April 21, 2020
Keeping workplace culture when working from home
Even before COVID-19 became a feature of our lives, working from home was starting to become the norm for many workplaces. But given what’s happened with the coronavirus outbreak, working from home has become an imperative. During times like this, it’s important to keep your people healthy, happy and engaged. But how do you keep up morale and maintain workplace culture when your team is working remotely?
The importance of workplace culture
Before we get into the specifics of how to make sure your workplace culture survives remote working it’s probably worth reflecting on why having a workplace culture is so important in the first place. According to Forbes Magazine, that really comes down to three key things:
Identity – culture will help set the values and identity of a company. For instance, if your culture is one in which setting and meeting goals is valued and encouraged, this can help keep employees directed without too much intervention.
Retention – strong company culture attracts and retains better talent. People feel like they belong and are more inclined to stick it out for the long-term.
Image – a good culture where people enjoy themselves and work hard shows in the marketplace – this, in turn, helps build loyal customers or clients.
In short, when culture is right, the rest tends to flow naturally. From an HR perspective, employees are more productive, efficient and engaged. This mindset will give your business the best possible chance of succeeding. But how do you encourage this, particularly when everyone is working remotely? How do you keep employees happy, engaged and productive simultaneously when they’re not in front of you?
Tips for keeping workplace culture alive when people are at home
I’ve been working in human resources for many years and I understand what drives people to work harder and what can turn them off. Ensuring people are engaged and feel a sense of worth and belonging is critical. So when employees are forced to work from home, here are my seven tips to keeping that workplace culture alive.
1. Have written policies ready
In the coming weeks as people settle in and iron out the bugs of working from home this will be an important factor. Having well-written HR policies in place that you can stick to is extremely important. Even more so when people are working remotely – let everyone know what you expect of them when they’re working from home. When do they need to check in with you? What hours do you expect them to work? What should they do if they’ve finished the tasks they’re assigned. Getting this right from the get-go will have a big impact on whether remote working works or fails. And remember there is a WHS requirement to WFH so don’t skip over the logistical requirements or you may have a Workcover claim!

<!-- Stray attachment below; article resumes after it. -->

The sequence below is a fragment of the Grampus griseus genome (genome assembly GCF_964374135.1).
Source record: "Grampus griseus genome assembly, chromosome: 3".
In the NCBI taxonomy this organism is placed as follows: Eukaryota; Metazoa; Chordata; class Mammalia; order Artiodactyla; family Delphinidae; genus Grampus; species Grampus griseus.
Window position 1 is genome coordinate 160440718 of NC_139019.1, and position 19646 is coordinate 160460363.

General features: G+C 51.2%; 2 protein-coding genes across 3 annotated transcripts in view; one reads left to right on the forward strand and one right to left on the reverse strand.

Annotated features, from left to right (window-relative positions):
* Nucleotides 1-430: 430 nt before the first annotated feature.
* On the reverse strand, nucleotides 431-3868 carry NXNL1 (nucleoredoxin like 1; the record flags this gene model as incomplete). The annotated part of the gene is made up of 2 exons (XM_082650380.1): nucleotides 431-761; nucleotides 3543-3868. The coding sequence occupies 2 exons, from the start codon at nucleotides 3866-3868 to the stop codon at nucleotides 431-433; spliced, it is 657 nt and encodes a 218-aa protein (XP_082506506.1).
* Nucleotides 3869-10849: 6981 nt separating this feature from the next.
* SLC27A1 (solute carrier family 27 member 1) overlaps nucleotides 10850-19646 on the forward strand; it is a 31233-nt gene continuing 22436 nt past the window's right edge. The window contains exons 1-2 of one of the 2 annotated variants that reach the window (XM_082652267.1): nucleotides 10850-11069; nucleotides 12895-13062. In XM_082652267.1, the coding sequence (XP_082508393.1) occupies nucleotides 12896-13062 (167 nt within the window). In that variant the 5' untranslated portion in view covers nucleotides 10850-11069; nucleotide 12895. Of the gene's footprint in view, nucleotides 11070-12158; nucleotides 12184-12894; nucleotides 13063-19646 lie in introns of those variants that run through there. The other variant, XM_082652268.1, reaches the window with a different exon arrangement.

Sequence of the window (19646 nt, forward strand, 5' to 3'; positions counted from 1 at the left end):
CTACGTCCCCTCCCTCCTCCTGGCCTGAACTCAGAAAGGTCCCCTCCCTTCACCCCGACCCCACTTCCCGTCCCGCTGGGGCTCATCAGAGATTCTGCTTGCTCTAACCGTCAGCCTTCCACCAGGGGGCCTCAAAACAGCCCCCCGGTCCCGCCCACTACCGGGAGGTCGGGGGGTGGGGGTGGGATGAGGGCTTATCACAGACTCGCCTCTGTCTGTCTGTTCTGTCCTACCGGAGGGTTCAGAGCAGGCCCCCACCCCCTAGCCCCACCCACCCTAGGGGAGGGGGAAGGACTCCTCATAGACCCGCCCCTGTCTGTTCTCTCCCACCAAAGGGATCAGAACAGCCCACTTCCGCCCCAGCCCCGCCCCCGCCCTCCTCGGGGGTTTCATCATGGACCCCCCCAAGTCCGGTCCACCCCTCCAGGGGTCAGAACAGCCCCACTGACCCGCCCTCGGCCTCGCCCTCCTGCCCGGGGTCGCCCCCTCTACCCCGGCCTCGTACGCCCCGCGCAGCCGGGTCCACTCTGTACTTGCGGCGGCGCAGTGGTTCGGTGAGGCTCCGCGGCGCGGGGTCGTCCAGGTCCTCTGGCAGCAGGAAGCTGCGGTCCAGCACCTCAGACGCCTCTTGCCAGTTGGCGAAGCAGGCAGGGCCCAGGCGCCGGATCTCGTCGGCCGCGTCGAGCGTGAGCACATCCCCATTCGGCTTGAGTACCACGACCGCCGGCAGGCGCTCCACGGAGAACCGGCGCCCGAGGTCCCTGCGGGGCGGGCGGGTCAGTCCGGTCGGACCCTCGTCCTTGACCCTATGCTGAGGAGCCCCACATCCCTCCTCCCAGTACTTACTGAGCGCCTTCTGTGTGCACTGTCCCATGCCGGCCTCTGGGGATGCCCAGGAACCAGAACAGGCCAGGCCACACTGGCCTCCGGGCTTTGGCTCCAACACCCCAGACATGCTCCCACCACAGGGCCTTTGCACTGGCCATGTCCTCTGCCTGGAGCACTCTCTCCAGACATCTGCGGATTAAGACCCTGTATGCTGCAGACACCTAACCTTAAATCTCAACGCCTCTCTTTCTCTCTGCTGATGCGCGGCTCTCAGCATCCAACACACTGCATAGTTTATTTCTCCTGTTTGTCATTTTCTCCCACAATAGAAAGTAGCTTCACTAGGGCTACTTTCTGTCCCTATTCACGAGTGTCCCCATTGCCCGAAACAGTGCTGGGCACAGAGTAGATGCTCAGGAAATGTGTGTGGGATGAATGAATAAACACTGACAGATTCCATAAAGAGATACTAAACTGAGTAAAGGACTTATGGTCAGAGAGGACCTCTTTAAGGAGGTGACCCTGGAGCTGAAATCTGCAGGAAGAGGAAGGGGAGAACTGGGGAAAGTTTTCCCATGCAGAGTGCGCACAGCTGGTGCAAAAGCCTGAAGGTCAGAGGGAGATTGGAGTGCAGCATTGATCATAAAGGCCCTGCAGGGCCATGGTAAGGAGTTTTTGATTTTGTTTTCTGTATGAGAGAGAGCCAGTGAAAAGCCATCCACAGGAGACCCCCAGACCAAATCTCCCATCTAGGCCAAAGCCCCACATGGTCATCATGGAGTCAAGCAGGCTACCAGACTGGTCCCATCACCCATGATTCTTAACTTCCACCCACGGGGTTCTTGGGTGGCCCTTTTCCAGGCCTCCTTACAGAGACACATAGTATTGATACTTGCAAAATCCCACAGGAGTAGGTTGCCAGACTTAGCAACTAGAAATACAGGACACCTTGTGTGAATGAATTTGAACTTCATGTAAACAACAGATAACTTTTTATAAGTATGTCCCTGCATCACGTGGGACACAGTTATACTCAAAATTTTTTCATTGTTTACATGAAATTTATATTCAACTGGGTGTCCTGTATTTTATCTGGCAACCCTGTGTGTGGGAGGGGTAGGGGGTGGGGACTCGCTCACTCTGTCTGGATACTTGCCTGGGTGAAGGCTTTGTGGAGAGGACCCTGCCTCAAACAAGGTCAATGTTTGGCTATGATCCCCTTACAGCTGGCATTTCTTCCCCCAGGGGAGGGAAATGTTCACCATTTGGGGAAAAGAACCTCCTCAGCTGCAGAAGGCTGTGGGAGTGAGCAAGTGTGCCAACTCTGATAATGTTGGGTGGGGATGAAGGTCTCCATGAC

2. Use software and apps to communicate
Don’t rely on email as your main form of conversation. It can be isolating, overtly formal and information can get lost in a sea of inboxes. These days, it’s not hard to find software or apps to keep your workplace humming along. As a minimum, you should make sure you have a good video chat and instant messenger app that everyone knows about and knows how to use. Something as simple as Teams, Slack and Google Hangouts often does the trick. Oh and my big tip? Make sure everyone on a video call actually has their video on! They will get past the awkwardness, trust me. But beware – anything that could and should be formally within your information systems should be kept securely in that environment – so don’t get too trigger happy with cutting off your email system.
3. Set up groups